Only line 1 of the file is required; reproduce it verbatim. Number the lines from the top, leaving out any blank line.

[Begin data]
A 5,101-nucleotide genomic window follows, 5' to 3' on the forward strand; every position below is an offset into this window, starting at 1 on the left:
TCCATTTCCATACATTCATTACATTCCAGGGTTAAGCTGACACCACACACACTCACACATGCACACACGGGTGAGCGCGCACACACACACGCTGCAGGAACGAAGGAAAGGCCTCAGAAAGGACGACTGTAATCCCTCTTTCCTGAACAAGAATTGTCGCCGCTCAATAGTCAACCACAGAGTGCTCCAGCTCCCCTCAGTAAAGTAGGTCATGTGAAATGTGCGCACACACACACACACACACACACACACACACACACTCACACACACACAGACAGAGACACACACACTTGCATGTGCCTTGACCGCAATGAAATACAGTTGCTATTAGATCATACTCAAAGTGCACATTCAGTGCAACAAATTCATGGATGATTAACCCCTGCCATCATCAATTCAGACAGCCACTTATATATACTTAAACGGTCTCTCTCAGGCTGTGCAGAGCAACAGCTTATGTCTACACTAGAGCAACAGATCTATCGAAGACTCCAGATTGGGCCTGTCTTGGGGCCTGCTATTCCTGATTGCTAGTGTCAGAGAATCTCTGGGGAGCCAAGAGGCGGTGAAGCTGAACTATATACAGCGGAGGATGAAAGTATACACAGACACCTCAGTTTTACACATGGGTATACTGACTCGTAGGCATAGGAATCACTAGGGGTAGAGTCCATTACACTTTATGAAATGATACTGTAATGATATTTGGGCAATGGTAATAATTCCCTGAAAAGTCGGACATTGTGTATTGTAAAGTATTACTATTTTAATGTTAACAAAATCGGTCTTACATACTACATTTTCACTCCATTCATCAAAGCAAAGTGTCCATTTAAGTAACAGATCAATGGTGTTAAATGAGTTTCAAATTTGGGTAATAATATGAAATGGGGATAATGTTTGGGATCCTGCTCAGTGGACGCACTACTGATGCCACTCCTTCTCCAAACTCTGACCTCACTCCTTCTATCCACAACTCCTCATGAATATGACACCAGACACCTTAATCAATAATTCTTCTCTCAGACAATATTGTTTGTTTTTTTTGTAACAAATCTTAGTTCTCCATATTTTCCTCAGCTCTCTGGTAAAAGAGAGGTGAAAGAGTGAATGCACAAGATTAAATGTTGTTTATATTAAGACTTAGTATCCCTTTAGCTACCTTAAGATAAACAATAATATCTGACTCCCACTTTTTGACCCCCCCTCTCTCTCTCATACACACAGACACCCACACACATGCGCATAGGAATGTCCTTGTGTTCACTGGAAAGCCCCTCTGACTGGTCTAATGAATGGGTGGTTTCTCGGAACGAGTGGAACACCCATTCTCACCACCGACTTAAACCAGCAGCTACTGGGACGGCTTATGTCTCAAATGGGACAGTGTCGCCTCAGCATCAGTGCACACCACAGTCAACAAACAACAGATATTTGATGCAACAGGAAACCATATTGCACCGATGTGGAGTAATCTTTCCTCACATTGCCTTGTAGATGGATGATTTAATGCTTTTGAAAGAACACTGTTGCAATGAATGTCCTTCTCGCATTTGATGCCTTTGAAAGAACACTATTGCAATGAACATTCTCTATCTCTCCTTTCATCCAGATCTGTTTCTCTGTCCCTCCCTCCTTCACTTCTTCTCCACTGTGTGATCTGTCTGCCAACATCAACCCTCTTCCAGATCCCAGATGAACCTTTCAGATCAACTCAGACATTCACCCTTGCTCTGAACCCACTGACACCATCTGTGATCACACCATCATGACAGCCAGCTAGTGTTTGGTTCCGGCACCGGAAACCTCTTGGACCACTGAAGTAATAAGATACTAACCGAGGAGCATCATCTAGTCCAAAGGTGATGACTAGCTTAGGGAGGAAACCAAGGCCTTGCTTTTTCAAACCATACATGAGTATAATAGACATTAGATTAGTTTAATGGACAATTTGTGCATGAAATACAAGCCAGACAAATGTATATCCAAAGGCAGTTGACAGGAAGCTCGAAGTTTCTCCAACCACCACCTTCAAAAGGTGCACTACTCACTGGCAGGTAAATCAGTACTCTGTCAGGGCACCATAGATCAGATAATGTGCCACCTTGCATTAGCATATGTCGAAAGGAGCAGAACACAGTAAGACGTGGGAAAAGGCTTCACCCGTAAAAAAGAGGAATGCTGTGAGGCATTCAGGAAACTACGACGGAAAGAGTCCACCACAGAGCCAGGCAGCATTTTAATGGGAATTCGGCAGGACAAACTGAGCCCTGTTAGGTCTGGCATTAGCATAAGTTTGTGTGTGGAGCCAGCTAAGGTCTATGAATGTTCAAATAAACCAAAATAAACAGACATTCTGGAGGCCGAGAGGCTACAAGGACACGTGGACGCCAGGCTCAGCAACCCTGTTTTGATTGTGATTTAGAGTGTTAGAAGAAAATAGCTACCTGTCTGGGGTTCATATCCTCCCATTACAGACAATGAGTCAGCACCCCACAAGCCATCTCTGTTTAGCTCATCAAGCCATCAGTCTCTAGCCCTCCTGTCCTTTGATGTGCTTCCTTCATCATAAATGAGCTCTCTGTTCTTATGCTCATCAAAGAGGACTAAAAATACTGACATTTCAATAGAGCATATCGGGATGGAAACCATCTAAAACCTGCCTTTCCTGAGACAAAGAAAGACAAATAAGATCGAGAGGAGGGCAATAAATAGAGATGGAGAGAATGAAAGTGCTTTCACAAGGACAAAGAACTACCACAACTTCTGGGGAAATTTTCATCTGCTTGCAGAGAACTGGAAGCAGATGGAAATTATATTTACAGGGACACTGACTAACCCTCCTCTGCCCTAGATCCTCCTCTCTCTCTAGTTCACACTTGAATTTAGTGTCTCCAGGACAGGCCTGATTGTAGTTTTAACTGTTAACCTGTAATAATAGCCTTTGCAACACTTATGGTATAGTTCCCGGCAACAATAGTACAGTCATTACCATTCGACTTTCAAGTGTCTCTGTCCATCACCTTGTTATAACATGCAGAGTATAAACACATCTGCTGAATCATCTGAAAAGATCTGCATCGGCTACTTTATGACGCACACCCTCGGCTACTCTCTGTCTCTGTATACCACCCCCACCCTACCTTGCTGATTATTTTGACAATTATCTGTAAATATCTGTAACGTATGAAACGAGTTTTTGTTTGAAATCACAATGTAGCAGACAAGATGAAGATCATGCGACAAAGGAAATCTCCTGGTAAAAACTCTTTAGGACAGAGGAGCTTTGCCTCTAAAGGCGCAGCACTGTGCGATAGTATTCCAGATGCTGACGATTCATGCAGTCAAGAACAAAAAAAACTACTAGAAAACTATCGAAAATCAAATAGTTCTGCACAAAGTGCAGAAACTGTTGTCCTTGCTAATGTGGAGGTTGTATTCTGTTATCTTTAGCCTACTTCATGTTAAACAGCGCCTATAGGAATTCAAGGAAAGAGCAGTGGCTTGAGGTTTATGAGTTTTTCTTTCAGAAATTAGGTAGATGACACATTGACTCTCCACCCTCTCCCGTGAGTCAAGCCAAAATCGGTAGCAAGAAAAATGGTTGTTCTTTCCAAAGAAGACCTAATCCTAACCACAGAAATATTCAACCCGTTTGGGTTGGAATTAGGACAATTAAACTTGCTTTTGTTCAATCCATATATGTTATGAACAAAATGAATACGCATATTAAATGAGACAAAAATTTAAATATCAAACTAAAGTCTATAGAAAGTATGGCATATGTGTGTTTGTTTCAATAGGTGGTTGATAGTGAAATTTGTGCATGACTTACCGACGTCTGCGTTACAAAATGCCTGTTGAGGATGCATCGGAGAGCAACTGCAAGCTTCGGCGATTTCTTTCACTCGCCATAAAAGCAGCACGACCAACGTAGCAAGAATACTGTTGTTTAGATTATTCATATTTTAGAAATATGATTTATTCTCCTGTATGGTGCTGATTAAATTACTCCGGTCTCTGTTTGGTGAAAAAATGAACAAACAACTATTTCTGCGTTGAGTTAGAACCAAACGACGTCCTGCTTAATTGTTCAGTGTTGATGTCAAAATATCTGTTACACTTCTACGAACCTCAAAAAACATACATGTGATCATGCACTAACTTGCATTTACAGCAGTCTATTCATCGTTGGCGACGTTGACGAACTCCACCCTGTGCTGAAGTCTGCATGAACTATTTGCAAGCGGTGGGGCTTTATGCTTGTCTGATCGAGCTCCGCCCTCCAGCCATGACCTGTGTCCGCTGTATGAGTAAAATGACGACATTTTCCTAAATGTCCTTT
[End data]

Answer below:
A 5,101-nucleotide genomic window follows, 5' to 3' on the forward strand; every position below is an offset into this window, starting at 1 on the left: